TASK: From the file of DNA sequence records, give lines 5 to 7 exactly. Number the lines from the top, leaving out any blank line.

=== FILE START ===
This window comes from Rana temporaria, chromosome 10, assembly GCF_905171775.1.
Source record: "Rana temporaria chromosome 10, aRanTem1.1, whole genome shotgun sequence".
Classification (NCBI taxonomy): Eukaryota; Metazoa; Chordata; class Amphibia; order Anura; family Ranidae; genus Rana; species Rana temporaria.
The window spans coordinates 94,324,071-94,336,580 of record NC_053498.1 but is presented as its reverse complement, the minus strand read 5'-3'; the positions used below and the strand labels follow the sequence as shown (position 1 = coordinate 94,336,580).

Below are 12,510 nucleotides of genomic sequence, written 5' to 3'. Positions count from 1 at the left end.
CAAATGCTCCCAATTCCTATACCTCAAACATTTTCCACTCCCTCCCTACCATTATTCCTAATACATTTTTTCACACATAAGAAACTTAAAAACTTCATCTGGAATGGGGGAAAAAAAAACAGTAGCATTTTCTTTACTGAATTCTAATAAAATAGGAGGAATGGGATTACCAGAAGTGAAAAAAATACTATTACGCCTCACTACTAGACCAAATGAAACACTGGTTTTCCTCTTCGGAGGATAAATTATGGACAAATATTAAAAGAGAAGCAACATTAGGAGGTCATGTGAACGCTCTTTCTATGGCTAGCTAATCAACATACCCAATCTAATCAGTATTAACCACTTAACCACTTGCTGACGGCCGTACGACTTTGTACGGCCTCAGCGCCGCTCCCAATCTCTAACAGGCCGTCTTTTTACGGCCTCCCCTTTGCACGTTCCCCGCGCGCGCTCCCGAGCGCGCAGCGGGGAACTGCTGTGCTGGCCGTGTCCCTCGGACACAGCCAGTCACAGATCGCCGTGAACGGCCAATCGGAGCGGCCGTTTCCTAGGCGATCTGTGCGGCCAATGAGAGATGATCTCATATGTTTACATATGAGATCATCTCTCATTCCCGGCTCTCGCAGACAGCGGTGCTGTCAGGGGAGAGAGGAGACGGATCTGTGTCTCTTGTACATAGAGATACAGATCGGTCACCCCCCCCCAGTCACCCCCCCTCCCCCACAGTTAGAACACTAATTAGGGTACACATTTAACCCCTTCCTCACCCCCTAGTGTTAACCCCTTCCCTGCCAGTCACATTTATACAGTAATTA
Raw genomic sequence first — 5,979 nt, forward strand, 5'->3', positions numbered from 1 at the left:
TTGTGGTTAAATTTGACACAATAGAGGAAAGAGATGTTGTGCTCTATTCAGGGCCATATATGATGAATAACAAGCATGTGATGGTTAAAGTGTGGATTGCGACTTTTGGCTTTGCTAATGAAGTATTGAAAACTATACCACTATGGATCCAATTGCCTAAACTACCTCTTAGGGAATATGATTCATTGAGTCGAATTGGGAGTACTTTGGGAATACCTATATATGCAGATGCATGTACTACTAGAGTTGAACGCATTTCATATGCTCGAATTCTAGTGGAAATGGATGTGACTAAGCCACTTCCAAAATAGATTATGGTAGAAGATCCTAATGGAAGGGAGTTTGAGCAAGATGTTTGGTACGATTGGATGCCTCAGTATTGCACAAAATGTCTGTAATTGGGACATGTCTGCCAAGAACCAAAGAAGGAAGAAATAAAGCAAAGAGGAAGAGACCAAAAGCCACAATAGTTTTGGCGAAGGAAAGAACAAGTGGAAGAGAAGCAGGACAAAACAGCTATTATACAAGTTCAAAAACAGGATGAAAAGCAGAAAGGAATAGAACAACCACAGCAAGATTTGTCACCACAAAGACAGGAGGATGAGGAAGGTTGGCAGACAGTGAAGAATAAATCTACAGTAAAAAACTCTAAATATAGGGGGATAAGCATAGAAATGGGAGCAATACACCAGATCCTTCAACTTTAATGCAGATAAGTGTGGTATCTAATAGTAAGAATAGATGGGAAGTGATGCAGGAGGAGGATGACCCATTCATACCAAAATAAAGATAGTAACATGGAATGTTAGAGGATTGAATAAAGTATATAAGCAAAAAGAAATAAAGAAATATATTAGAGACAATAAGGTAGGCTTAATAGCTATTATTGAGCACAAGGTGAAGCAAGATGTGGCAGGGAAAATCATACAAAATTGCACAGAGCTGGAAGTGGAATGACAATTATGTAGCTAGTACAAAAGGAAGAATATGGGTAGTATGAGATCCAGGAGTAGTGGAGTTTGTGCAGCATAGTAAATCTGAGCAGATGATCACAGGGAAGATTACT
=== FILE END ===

Below are 12,510 nucleotides of genomic sequence, written 5' to 3'. Positions count from 1 at the left end.
CAAATGCTCCCAATTCCTATACCTCAAACATTTTCCACTCCCTCCCTACCATTATTCCTAATACATTTTTTCACACATAAGAAACTTAAAAACTTCATCTGGAATGGGGGAAAAAAAAACAGTAGCATTTTCTTTACTGAATTCTAATAAAATAGGAGGAATGGGATTACCAGAAGTGAAAAAAATACTATTACGCCTCACTACTAGACCAAATGAAACACTGGTTTTCCTCTTCGGAGGATAAATTATGGACAAATATTAAAAGAGAAGCAACATTAGGAGGTCATGTGAACGCTCTTTCTATGGCTAGCTAATCAACATACCCAATCTAATCAGTATTAACCACTTAACCACTTGCTGACGGCCGTACGACTTTGTACGGCCTCAGCGCCGCTCCCAATCTCTAACAGGCCGTCTTTTTACGGCCTCCCCTTTGCACGTTCCCCGCGCGCGCTCCCGAGCGCGCAGCGGGGAACTGCTGTGCTGGCCGTGTCCCTCGGACACAGCCAGTCACAGATCGCCGTGAACGGCCAATCGGAGCGGCCGTTTCCTAGGCGATCTGTGCGGCCAATGAGAGATGATCTCATATGTTTACATATGAGATCATCTCTCATTCCCGGCTCTCGCAGACAGCGGTGCTGTCAGGGGAGAGAGGAGACGGATCTGTGTCTCTTGTACATAGAGATACAGATCGGTCACCCCCCCCCAGTCACCCCCCCTCCCCCACAGTTAGAACACTAATTAGGGTACACATTTAACCCCTTCCTCACCCCCTAGTGTTAACCCCTTCCCTGCCAGTCACATTTATACAGTAATTA
Raw genomic sequence first — 5,979 nt, forward strand, 5'->3', positions numbered from 1 at the left: